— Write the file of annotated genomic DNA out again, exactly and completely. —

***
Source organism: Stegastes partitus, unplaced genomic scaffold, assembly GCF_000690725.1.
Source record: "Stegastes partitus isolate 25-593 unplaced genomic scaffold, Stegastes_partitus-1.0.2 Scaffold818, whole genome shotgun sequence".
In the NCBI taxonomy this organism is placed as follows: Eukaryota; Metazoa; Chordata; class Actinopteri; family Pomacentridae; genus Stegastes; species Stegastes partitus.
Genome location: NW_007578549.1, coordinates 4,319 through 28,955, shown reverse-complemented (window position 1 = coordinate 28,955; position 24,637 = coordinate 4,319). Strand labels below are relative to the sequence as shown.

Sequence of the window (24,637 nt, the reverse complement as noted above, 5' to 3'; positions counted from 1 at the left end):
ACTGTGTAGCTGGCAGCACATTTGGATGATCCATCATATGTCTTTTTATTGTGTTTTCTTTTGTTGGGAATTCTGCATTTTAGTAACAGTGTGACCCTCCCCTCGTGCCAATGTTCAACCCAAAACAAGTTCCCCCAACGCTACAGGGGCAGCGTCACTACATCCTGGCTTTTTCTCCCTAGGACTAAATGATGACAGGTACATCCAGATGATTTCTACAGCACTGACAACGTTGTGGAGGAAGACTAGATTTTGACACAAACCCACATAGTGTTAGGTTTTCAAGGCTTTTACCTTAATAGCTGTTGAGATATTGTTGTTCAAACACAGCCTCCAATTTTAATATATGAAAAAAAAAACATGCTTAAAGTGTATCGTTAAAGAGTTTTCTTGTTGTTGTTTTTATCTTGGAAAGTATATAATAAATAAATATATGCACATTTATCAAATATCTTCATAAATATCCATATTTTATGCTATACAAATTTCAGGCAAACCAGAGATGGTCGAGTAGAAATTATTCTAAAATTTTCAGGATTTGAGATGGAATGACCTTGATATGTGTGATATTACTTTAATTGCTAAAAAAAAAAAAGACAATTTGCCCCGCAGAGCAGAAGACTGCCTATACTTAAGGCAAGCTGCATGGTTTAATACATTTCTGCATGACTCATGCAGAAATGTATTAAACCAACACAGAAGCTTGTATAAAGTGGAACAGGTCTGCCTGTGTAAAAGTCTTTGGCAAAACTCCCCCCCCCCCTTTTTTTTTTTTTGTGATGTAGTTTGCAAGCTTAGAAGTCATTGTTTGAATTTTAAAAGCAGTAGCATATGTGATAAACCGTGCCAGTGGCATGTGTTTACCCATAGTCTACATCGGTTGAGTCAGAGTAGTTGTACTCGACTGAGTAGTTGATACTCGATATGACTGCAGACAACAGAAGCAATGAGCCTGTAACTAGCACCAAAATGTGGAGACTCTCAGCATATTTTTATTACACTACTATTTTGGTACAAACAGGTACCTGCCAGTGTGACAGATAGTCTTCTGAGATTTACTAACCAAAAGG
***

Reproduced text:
Source organism: Stegastes partitus, unplaced genomic scaffold, assembly GCF_000690725.1.
Source record: "Stegastes partitus isolate 25-593 unplaced genomic scaffold, Stegastes_partitus-1.0.2 Scaffold818, whole genome shotgun sequence".
In the NCBI taxonomy this organism is placed as follows: Eukaryota; Metazoa; Chordata; class Actinopteri; family Pomacentridae; genus Stegastes; species Stegastes partitus.
Genome location: NW_007578549.1, coordinates 4,319 through 28,955, shown reverse-complemented (window position 1 = coordinate 28,955; position 24,637 = coordinate 4,319). Strand labels below are relative to the sequence as shown.

Sequence of the window (24,637 nt, the reverse complement as noted above, 5' to 3'; positions counted from 1 at the left end):
ACTGTGTAGCTGGCAGCACATTTGGATGATCCATCATATGTCTTTTTATTGTGTTTTCTTTTGTTGGGAATTCTGCATTTTAGTAACAGTGTGACCCTCCCCTCGTGCCAATGTTCAACCCAAAACAAGTTCCCCCAACGCTACAGGGGCAGCGTCACTACATCCTGGCTTTTTCTCCCTAGGACTAAATGATGACAGGTACATCCAGATGATTTCTACAGCACTGACAACGTTGTGGAGGAAGACTAGATTTTGACACAAACCCACATAGTGTTAGGTTTTCAAGGCTTTTACCTTAATAGCTGTTGAGATATTGTTGTTCAAACACAGCCTCCAATTTTAATATATGAAAAAAAAAACATGCTTAAAGTGTATCGTTAAAGAGTTTTCTTGTTGTTGTTTTTATCTTGGAAAGTATATAATAAATAAATATATGCACATTTATCAAATATCTTCATAAATATCCATATTTTATGCTATACAAATTTCAGGCAAACCAGAGATGGTCGAGTAGAAATTATTCTAAAATTTTCAGGATTTGAGATGGAATGACCTTGATATGTGTGATATTACTTTAATTGCTAAAAAAAAAAAAGACAATTTGCCCCGCAGAGCAGAAGACTGCCTATACTTAAGGCAAGCTGCATGGTTTAATACATTTCTGCATGACTCATGCAGAAATGTATTAAACCAACACAGAAGCTTGTATAAAGTGGAACAGGTCTGCCTGTGTAAAAGTCTTTGGCAAAACTCCCCCCCCCCCTTTTTTTTTTTTTGTGATGTAGTTTGCAAGCTTAGAAGTCATTGTTTGAATTTTAAAAGCAGTAGCATATGTGATAAACCGTGCCAGTGGCATGTGTTTACCCATAGTCTACATCGGTTGAGTCAGAGTAGTTGTACTCGACTGAGTAGTTGATACTCGATATGACTGCAGACAACAGAAGCAATGAGCCTGTAACTAGCACCAAAATGTGGAGACTCTCAGCATATTTTTATTACACTACTATTTTGGTACAAACAGGTACCTGCCAGTGTGACAGATAGTCTTCTGAGATTTACTAACCAAAAGG